Mittendorff v. Mittendorff, 133 N.C. App. 343 (1999)

May 18, 1999 · North Carolina Court of Appeals · No. COA98-810
133 N.C. App. 343


No. COA98-810

(Filed 18 May 1999)

Child Support, Custody, and Visitation— child support — reduction — voluntary reduction of income — no showing that child’s needs decreased

The trial court erred by reducing defendant’s child support obligation based upon a voluntary reduction in income without a showing that the needs of the child decreased.

Appeal by plaintiff from order filed 16 March 1998 by Judge Peter L. Roda in Buncombe County District Court. Heard in the Court of Appeals 4 May 1999.

Roger T. Smith for plaintiff-appellant.

No brief filed for defendant-appellee.

GREENE, Judge.

Roger Mittendorff (Plaintiff) appeals from the trial court’s order allowing April Mittendorff (Defendant) a reduction in child support.

By a judgment filed 10 June 1997, Defendant was ordered to pay the weekly sum of $78.23 as child support for the parties’ son. The amount of support was based upon a finding that Defendant would be earning $7.50 per hour in a new job.

On or about 16 January 1998, Defendant served a motion and notice of hearing for modification of child support order seeking to decrease the amount of her child support obligation.

During the hearing upon the motion, Defendant testified she did not take the job paying $7.50 per hour named in the judgment, but took another job in which she was earning $7.15 per hour. At the time of the hearing, Defendant had voluntarily quit her job earning $7.15 per hour and was earning $6.53 per hour in a new job. Defendant admitted that there had been no change in her son’s financial needs.

After hearing the evidence, the trial court entered an order in which it found there had been a change of circumstances warranting *344a reduction in child support payments because “[Defendant] earns [$]6.51 [sic] per hour instead of [$]7.50 per hour.” Based upon this sole finding of fact, the trial court granted Defendant’s motion and reduced her child support obligation to the amount of $130.00 every two weeks effective 20 October 1997. Plaintiff appeals.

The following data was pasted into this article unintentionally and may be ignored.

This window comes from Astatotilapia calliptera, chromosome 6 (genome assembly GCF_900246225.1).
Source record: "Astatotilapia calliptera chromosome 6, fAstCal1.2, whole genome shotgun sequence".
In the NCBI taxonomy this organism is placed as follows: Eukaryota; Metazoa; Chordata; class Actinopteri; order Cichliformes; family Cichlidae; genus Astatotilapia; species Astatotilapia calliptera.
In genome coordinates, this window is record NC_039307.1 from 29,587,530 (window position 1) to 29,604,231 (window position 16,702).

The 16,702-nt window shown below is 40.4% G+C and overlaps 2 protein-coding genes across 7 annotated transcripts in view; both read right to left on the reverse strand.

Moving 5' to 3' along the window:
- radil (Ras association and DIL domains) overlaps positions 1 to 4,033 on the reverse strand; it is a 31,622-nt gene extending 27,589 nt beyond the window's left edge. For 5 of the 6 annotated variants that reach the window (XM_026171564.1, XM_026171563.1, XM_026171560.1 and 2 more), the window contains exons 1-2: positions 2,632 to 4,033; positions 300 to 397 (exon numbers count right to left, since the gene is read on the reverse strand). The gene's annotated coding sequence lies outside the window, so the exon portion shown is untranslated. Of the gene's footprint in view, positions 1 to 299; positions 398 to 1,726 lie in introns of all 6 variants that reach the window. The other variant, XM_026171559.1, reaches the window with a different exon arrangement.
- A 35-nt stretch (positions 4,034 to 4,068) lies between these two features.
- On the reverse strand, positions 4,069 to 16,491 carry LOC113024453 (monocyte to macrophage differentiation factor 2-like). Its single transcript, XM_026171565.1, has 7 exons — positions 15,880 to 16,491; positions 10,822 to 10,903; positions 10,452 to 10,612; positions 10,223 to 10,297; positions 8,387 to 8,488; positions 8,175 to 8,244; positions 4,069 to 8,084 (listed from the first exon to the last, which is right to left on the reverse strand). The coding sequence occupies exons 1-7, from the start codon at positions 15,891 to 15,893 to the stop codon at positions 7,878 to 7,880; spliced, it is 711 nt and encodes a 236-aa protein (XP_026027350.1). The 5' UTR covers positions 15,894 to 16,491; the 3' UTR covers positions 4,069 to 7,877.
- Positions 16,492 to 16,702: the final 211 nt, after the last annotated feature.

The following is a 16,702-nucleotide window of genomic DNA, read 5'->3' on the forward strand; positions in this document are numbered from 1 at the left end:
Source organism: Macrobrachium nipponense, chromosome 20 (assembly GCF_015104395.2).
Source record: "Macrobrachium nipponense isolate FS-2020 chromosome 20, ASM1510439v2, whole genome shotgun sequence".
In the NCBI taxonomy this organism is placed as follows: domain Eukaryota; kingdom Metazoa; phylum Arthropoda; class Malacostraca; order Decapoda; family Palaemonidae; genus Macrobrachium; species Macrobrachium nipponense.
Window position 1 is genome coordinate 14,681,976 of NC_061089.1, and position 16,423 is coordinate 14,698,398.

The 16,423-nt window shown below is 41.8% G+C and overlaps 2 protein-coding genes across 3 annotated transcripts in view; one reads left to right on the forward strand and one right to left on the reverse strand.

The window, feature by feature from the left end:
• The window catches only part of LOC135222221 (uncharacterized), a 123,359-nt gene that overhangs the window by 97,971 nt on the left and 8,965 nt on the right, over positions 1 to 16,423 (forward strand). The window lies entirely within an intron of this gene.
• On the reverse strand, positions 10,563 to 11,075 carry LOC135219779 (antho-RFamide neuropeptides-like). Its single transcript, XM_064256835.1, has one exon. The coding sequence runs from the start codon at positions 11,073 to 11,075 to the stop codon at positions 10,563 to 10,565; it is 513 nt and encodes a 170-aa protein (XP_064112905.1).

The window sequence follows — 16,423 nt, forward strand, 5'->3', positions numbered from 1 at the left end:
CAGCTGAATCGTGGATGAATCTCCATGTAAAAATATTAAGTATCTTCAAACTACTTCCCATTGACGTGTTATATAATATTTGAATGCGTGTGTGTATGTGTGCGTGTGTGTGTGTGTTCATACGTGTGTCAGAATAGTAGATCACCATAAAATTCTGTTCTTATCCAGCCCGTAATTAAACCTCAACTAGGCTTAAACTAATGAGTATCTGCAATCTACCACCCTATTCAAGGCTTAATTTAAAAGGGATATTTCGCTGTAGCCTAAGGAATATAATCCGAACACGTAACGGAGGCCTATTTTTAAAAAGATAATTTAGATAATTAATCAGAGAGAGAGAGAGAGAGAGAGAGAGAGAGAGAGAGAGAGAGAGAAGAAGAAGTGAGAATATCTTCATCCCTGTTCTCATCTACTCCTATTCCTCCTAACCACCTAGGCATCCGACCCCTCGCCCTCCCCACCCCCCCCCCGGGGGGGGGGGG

The dispositive issue is whether a voluntary reduction in a noncustodial parent’s income, absent any showing that the needs of the child have decreased, is sufficient to constitute a “changed circumstance” justifying a modification of a child support award.

Child support orders may be modified only upon a showing of substantial changed circumstances. Wiggs v. Wiggs, 128 N.C. App. 512, 515, 495 S.E.2d 401, 403, disapproved of on other grounds by Pulliam v. Smith, 348 N.C. 616, 501 S.E.2d 898 (1998); Davis v. Risley, 104 N.C. App. 798, 800, 411 S.E.2d 171, 172 (1991). A substantial and involuntary decrease in a parent’s income constitutes a changed circumstance, and can justify a modification of a child support obligation, even though the needs of the child are unchanged. Wiggs, 128 N.C. App. at 515, 495 S.E.2d at 403. A voluntary decrease in a parent’s income, even if substantial, does not constitute a changed circumstance which alone can justify a modification of a child support award. Schroader v. Schroader, 120 N.C. App. 790, 794, 463 S.E.2d 790, 793 (1995). A voluntary and substantial decrease in a parent’s income can constitute a changed circumstance only if accompanied by a substantial decrease in the needs of the child. Id. In determining whether the party has sustained a decrease in income, the party’s actual earnings are to be used by the trial court if the voluntary decrease was in good faith. See Chused v. Chused, 131 N.C. App. 668, 671, 508 S.E.2d 559, 561-62 (1998). If the voluntary decrease in income is in bad faith, the party’s earning capacity is to be used by the trial court in determining whether there has in fact been a decrease in income. Id. The burden of showing good faith rests with the party seeking a reduction in the child support award.

In this case, all the evidence in the record shows Defendant decided to redirect her career voluntarily and that the result was a reduction in her income. Assuming the reduction is considered substantial and in good faith, there has been no showing that the needs of the child have decreased. Defendant, indeed, admitted there had been no change in her son’s financial needs. Defendant, therefore, failed to meet her burden of proof. Accordingly, the trial court’s order reducing the child support award must be reversed.


Judges WALKER and SMITH concur.